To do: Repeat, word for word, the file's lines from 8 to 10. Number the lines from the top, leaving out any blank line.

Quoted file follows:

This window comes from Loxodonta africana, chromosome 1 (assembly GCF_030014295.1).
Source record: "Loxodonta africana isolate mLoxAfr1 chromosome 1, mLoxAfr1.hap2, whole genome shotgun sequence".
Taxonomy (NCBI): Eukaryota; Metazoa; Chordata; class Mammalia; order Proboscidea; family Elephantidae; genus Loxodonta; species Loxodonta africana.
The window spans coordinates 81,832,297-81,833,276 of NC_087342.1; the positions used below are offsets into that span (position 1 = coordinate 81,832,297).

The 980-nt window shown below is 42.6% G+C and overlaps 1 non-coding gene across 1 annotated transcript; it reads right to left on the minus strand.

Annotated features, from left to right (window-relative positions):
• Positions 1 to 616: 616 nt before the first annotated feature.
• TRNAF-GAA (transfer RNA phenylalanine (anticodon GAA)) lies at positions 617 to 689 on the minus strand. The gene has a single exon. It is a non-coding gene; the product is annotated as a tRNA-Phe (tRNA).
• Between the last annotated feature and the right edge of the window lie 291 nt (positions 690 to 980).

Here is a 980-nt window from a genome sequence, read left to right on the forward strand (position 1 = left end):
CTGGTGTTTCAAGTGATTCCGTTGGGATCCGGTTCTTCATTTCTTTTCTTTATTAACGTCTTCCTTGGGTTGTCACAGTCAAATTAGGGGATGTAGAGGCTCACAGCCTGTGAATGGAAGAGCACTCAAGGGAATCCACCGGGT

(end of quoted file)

• TRNAF-GAA (transfer RNA phenylalanine (anticodon GAA)) lies at positions 617 to 689 on the minus strand. The gene has a single exon. It is a non-coding gene; the product is annotated as a tRNA-Phe (tRNA).
• Between the last annotated feature and the right edge of the window lie 291 nt (positions 690 to 980).

Here is a 980-nt window from a genome sequence, read left to right on the forward strand (position 1 = left end):